Alisha Hines is a Ph.D. candidate in History and African and African American Studies at Duke. Last spring she received a Graduate Student Training Enhancement Grant to attend a summer workshop on the history of capitalism; her aim was to learn about technical content areas such as statistics, accounting and economic theory in order to apply quantitative methods and techniques to her study of slavery and freedom in the middle Mississippi River Valley. Now back on campus, she shared this update.

At the History of Capitalism Workshop at Cornell University this summer, I participated in an intensive introductory series to a range of topics and skills including corporate finance, statistics, economics and other topics. Participants attended class each day from 9:00 to 6:00, during which the day’s lecturer would introduce us to their field of specialization (the majority of our lecturers were faculty at Cornell or nearby institutions). The idea is that historians of capitalism would be able to gain a greater sense of how corporations work, the logic of accounting and the grammar of economics in order to approach our sources and topics in new ways and with more technical grounding.

In addition, we spoke with historians of capitalism in the field who have implemented the kind of skills we were developing in the course in their own work. Archivists from repositories with collections related to business history, such as the Baker Library at Harvard, walked us through some of their collections and resources that might be useful to our work. The sort of “hard” skills we learned were how to use statistical software (JMP), Excel and also some digital mapping techniques.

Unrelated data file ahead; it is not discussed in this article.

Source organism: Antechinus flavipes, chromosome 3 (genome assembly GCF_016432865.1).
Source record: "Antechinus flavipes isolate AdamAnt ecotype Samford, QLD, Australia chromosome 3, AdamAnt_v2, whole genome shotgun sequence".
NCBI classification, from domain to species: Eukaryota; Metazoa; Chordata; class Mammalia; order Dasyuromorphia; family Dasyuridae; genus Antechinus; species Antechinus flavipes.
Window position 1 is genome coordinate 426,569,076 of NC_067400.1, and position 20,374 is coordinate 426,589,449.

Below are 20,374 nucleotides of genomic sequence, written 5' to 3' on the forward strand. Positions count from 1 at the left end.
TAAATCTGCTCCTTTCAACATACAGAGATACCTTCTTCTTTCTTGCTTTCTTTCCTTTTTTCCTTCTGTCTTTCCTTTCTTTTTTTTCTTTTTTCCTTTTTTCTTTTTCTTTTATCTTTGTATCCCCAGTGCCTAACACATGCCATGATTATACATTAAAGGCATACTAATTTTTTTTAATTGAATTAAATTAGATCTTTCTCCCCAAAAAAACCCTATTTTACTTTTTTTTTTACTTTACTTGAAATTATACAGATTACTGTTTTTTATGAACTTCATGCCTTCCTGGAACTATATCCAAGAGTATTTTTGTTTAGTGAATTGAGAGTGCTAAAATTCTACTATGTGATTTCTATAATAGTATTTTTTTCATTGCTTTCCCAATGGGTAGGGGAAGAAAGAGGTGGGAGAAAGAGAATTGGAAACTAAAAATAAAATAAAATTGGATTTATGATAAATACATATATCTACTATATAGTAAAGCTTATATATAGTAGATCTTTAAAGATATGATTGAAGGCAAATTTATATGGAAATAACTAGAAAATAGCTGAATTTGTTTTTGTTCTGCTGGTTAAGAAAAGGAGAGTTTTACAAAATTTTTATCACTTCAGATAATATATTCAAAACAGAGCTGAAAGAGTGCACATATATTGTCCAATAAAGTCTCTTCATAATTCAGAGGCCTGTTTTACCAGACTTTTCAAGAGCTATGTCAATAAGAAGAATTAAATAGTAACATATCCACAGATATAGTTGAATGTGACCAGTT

The workshop was quite useful to me because I use steamboat company records in my research and I now feel more confident reading ledgers and account books, and can ask new questions about the hiring practices, for example, of steamboat captains and how they might have assessed the risk of employing enslaved men and women in river work. In addition, I was able to learn more about mapping techniques that are somewhat more accessible than GIS, which I can use to chart patterns of mobility of black women in the Mississippi River Valley.

Finally, I was able to meet a number of historians whose work overlaps geographically or thematically with my own and have some invigorating conversations about our research ideas and the history of capitalism more generally. I have even planned to submit a panel proposal to an upcoming history conference with a fellow cohort member. The organizers of the workshop have facilitated an ongoing network among participants in the program that I will certainly continue to draw on and contribute to as I proceed in my academic career.

This internal funding mechanism from the Office of the Vice Provost for Interdisciplinary Studies encourages graduate students to step away from their core research and training to acquire additional skills, knowledge or co-curricular experiences that will give them new perspectives on their research agendas. Graduate Student Training Enhancement Grants are intended to deepen preparation for academic positions and other career trajectories.

Photo courtesy of Alisha Hines (History of Capitalism Summer Workshop 2016 cohort)